13 Assets You Shouldn’t Forget in Your Divorce

February 6, 2019

By Noreen Bratton, NJCP

If you are walking down the path of divorce from your spouse, you know it is a highly emotional and difficult time for you, your spouse, and your children.  Early in the divorce process, your attorney will request that you provide a comprehensive list of all of your assets.  While this may be a daunting task, all assets need to be considered when divorcing.  It is easy to remember to tell your attorney about the most obvious assets such as the marital home, bank accounts, automobiles, investment accounts, retirement accounts and businesses.  There are many assets that hold value, whether monetary or sentimental, which are often forgotten in discussions with your divorce attorney.

These are some of those assets to remember to discuss with your attorney:

  1. Timeshares: While you may only spend one week per year at a timeshare that you invested in several years ago with your spouse, this is a real estate holding which will require valuation and re-titling in the determination of equitable distribution.
  2. Collections: Do you or your spouse collect antiques, art work, coins, stamps, fine china, etc.?  Such collections hold value which may require an appraisal to determine their worth.  Don’t be surprised if your spouse who never paid any attention to your hobby and passion of collecting a particular item throughout your marriage all of a sudden requests to keep your collection in the divorce or at least be paid for one-half of its value.
  3. Memberships: Do you and your spouse belong to an exclusive Country Club, Tennis Club or Swimming Club?  Some organizations require that you apply for and purchase a bond in order to become a member.  Those bond and club memberships hold value and often times, some exclusive memberships have long waiting lines for approval.  Who gets to keep the club membership?
  4. Frequent Flyer Miles/Loyalty Rewards: Do you and/or your spouse have credit cards that accumulate frequent flyer miles or reward points? In some cases, these can really be of significant value. Some credit card companies allow you to divide and transfer miles and rewards.  If they cannot be divided or transferred when divorcing, the value will need to be determined.
  5. Lawsuit proceeds: Are you or your spouse involved in a lawsuit that may result in settlement proceeds being awarded in the future? Post-separation or post-divorce? Sometimes, lawsuits can drag on for several years resulting in a settlement long after the divorce.
  6. Lottery ticket/Drawing: Have you or your spouse purchased a lottery ticket? Have you or your spouse purchased a raffle ticket at your local church for an entry to win an automobile, vacation getaway or big screen television and the drawing is not for several months away? What happens to the “prize” if you win while divorcing?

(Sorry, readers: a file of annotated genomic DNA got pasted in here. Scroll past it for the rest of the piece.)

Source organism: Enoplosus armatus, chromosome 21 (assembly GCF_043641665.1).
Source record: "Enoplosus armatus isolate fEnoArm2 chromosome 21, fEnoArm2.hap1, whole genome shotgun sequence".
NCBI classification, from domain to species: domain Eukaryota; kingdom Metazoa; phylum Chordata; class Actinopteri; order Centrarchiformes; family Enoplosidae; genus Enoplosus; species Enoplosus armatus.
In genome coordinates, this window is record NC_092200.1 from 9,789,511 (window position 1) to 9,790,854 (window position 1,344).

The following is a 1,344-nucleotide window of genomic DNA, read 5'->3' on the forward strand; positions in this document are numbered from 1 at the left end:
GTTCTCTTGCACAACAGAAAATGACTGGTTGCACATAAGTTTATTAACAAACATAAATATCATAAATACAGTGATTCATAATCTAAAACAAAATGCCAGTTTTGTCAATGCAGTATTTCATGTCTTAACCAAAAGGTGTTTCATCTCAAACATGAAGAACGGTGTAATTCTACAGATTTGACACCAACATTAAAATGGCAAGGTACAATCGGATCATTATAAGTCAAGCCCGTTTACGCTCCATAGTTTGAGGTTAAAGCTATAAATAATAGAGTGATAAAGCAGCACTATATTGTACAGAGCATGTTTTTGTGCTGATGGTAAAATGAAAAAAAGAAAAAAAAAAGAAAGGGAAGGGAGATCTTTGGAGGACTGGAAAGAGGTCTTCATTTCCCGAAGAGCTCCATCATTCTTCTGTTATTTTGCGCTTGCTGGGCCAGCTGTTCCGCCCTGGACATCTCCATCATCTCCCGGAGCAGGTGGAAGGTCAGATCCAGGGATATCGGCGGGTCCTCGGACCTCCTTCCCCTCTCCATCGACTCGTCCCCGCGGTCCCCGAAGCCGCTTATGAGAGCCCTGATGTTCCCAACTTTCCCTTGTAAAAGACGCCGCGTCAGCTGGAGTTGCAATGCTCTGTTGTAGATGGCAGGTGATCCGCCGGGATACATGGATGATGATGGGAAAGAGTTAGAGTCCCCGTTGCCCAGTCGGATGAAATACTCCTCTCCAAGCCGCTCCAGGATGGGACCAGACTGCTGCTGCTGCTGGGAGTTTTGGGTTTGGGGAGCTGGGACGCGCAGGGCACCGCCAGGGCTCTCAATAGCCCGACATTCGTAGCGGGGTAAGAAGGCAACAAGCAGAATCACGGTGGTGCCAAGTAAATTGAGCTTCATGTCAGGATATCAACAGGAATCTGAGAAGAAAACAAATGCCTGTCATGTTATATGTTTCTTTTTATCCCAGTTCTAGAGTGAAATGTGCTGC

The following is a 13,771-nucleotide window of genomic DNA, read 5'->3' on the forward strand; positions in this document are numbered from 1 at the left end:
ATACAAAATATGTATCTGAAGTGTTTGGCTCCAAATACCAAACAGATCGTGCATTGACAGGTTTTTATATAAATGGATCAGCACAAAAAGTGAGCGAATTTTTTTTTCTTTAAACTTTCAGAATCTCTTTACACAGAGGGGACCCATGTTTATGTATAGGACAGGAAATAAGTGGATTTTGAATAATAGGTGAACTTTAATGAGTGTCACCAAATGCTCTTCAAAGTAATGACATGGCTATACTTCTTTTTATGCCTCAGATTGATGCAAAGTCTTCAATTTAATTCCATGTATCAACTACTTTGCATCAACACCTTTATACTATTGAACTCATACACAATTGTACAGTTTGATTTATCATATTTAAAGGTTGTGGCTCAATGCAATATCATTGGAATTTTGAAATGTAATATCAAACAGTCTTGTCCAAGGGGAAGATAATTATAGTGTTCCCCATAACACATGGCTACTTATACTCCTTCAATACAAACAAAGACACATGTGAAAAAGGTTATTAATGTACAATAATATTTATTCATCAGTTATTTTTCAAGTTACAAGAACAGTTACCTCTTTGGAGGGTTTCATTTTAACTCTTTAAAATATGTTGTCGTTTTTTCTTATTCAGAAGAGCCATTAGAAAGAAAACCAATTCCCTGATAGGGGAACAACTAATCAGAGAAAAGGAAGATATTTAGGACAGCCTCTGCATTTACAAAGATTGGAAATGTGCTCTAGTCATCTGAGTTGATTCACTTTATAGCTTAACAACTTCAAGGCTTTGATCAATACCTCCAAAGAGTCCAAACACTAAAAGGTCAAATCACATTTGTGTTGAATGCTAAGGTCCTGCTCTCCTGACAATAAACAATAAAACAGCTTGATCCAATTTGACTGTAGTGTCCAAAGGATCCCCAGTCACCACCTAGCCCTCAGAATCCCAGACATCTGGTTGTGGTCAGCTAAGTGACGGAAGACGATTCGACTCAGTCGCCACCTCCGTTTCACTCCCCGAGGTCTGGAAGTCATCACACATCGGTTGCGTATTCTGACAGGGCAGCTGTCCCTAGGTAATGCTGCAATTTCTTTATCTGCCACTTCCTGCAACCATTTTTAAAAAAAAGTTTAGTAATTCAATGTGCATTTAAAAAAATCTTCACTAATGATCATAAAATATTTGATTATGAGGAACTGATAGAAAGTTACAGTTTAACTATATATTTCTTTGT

7. Pets: Who gets to keep the family dog? This has become a hot topic in family law in the past few years.  While the dog may not be a pedigree with significant monetary value, the family dog is often considered a member of the family and holds immense emotional value.
  8. Intellectual Property: Do you or your spouse own any patents, copyrights or trademarks? This may be considered under the valuation of a business, but can often be treated separately.  For example, if either party owns a patent for an invention, a copyright on a book or royalties that continue to be paid over time. Intellectual property holds value which will need to be determined.
  9. Digital Assets: Some married couples share digital accounts with Facebook, Twitter, Instagram, Snapchat, etc.  Many of us use these digital accounts to store memories, photos, and contact information for friends and family. Do either of you run a website or blog? What happens to ownership rights of these accounts?
  10. Digital downloads: Some married couples also share accounts to download music, movies and e-books.  What happens to these downloads?  We no longer hold DVD’s or CD’s in our hands to divvy up, however, these downloads can hold both monetary and emotional value.
  11. Cemetery plots: Did you purchase cemetery plots with your spouse to spend the after-life together? Your attorney will assume that you changed your mind in the divorce. Cemetery plots can be quite costly and are treated similar to real estate with a Deed issued to those who hold title.
  12. Photographs: While it is becoming less popular, some people still print photographs or even take their children to professional photography studios for portraits.  Both parents will want to retain photographs and videos of their children.
  13. Tax Refunds:  Do you anticipate that you or your spouse will receive a Federal and/or State Income Tax refund for tax returns filed during the marriage?  Whether you filed jointly or individually, this issue should be discussed with your attorney.

As a sign of the times, these are just a few examples of forgotten assets in a divorce that need to be considered and discussed with your attorney.  As the world continues to evolve and modern technology continues to progress, “thinking outside the obvious box” will need to occur to remember forgotten assets in a divorce.

The information contained in this publication should not be construed as legal advice, is not a substitute for legal counsel, and should not be relied on as such. For legal advice or answers to specific questions, please contact one of our attorneys.

Noreen Bratton is a New Jersey Certified Paralegal (NJCP) in Obermayer’s South Jersey office. If you would like to speak to one of our NJ family law attorneys, please call (856) 795-3300.